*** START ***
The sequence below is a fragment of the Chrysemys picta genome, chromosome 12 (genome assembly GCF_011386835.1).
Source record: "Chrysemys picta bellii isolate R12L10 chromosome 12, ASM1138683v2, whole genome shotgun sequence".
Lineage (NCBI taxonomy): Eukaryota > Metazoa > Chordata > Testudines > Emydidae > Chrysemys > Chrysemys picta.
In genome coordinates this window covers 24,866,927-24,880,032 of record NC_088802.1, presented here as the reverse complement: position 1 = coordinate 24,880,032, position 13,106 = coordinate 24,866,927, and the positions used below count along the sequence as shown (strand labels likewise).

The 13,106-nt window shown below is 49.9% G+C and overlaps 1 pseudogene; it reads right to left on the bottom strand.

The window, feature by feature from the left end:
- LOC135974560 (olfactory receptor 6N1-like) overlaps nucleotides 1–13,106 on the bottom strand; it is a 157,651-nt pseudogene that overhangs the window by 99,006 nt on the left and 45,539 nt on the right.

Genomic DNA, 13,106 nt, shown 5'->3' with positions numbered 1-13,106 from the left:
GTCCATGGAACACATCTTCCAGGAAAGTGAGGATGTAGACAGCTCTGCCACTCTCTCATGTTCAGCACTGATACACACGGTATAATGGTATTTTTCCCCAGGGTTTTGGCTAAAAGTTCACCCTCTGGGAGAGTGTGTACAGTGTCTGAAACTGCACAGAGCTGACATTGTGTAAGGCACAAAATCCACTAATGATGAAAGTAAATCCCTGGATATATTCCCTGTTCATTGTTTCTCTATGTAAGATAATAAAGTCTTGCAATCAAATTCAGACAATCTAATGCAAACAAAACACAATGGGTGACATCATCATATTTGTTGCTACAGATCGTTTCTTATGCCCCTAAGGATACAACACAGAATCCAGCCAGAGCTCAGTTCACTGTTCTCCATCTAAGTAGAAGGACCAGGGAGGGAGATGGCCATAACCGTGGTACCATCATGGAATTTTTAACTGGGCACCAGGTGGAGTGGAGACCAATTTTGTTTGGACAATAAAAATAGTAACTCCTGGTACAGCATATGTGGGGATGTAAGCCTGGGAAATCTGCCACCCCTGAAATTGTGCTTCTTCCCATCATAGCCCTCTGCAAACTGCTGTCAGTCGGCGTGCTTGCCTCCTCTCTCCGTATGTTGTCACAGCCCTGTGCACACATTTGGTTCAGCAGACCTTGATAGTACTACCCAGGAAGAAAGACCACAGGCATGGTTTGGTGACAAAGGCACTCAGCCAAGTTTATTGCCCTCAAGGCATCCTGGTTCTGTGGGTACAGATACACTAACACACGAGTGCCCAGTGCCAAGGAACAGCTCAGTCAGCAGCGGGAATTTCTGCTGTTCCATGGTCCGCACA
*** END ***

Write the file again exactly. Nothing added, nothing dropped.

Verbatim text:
The sequence below is a fragment of the Chrysemys picta genome, chromosome 12 (genome assembly GCF_011386835.1).
Source record: "Chrysemys picta bellii isolate R12L10 chromosome 12, ASM1138683v2, whole genome shotgun sequence".
Lineage (NCBI taxonomy): Eukaryota > Metazoa > Chordata > Testudines > Emydidae > Chrysemys > Chrysemys picta.
In genome coordinates this window covers 24,866,927-24,880,032 of record NC_088802.1, presented here as the reverse complement: position 1 = coordinate 24,880,032, position 13,106 = coordinate 24,866,927, and the positions used below count along the sequence as shown (strand labels likewise).

The 13,106-nt window shown below is 49.9% G+C and overlaps 1 pseudogene; it reads right to left on the bottom strand.

The window, feature by feature from the left end:
- LOC135974560 (olfactory receptor 6N1-like) overlaps nucleotides 1–13,106 on the bottom strand; it is a 157,651-nt pseudogene that overhangs the window by 99,006 nt on the left and 45,539 nt on the right.

Genomic DNA, 13,106 nt, shown 5'->3' with positions numbered 1-13,106 from the left:
GTCCATGGAACACATCTTCCAGGAAAGTGAGGATGTAGACAGCTCTGCCACTCTCTCATGTTCAGCACTGATACACACGGTATAATGGTATTTTTCCCCAGGGTTTTGGCTAAAAGTTCACCCTCTGGGAGAGTGTGTACAGTGTCTGAAACTGCACAGAGCTGACATTGTGTAAGGCACAAAATCCACTAATGATGAAAGTAAATCCCTGGATATATTCCCTGTTCATTGTTTCTCTATGTAAGATAATAAAGTCTTGCAATCAAATTCAGACAATCTAATGCAAACAAAACACAATGGGTGACATCATCATATTTGTTGCTACAGATCGTTTCTTATGCCCCTAAGGATACAACACAGAATCCAGCCAGAGCTCAGTTCACTGTTCTCCATCTAAGTAGAAGGACCAGGGAGGGAGATGGCCATAACCGTGGTACCATCATGGAATTTTTAACTGGGCACCAGGTGGAGTGGAGACCAATTTTGTTTGGACAATAAAAATAGTAACTCCTGGTACAGCATATGTGGGGATGTAAGCCTGGGAAATCTGCCACCCCTGAAATTGTGCTTCTTCCCATCATAGCCCTCTGCAAACTGCTGTCAGTCGGCGTGCTTGCCTCCTCTCTCCGTATGTTGTCACAGCCCTGTGCACACATTTGGTTCAGCAGACCTTGATAGTACTACCCAGGAAGAAAGACCACAGGCATGGTTTGGTGACAAAGGCACTCAGCCAAGTTTATTGCCCTCAAGGCATCCTGGTTCTGTGGGTACAGATACACTAACACACGAGTGCCCAGTGCCAAGGAACAGCTCAGTCAGCAGCGGGAATTTCTGCTGTTCCATGGTCCGCACA